News & Events
DNA testing has been widely used for decades in law enforcement circles to identify individuals and establish paternity. Recent technological advances in DNA testing have also sparked interest in using it as evidence for genealogical research. While an exciting option, certain criteria and conditions must be met with recognition of its limitations. Thanks to our Surgeon General, Naomi Mann, MD and our Mayflower DNA committee, we have outlined this in our new policy.
For information on the Mayflower DNA Project and to view project member’s mtDNA results, click here to login and visit our Mayflower DNA Committee webpage.
This article, submitted by Pilgrim Hall Museum, appears in the June 2015 edition of the Mayflower Quarterly, published by the General Society of Mayflower Descendants.
Visitors to Pilgrim Hall Museum have, since the beginning of April, been able to witness a once-in-a-lifetime art conservation project. Thanks to funding from the Commonwealth of Massachusetts and other private donors, the largest painting at Pilgrim Hall Museum, Henry Sargent's Landing of the Pilgrims, is currently undergoing a tremendous restoration process. The painting has been the centerpiece of Pilgrim Hall since the building opened in 1824.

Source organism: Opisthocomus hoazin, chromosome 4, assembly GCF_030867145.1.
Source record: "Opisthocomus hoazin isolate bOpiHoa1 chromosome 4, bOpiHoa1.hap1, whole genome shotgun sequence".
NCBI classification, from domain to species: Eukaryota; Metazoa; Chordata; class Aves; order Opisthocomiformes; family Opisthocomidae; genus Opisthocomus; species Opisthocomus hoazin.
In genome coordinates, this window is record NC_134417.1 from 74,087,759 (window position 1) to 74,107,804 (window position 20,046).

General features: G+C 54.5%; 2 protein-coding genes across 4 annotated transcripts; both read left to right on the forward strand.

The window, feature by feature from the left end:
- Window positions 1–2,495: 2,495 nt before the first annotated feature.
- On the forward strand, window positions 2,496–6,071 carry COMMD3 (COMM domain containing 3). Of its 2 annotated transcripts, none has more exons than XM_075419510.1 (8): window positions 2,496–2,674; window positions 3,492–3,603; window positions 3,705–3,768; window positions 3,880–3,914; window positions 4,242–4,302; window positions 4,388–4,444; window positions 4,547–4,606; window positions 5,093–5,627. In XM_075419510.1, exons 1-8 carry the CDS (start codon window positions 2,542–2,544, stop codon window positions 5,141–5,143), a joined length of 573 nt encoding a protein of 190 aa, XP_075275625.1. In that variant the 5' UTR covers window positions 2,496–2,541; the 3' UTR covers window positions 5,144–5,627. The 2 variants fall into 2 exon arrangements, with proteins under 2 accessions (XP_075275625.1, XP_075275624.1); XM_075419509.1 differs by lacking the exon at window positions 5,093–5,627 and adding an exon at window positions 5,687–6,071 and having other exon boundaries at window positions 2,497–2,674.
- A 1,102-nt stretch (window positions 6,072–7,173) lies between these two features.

The three month project, considered the largest painting restoration project in the South Shore region's history, has an anticipated completion date of June 14. All conservation work is being done on site in the main hall of the museum, offering an opportunity for the public to view every step of the process.
The Plymouth Historical Alliance (PHA) will partner with General Society of Mayflower Descendants and others to host Pirates Ashore in Plymouth, a free program of Pirate and Pilgrim fun for all ages.
Watch a band of legendary pirates sail into Plymouth Harbor on Saturday, May 16, 2015 to reenact the historic spring of 1646, when a crew of 80 English pirates descended on the quiet Pilgrim town.
Later in the day, visit the Pirate Encampment at the Mayflower Society House, 4 Winslow Street, Plymouth for reenactments of reveling and feasting, musket and pike drills, and swordplay.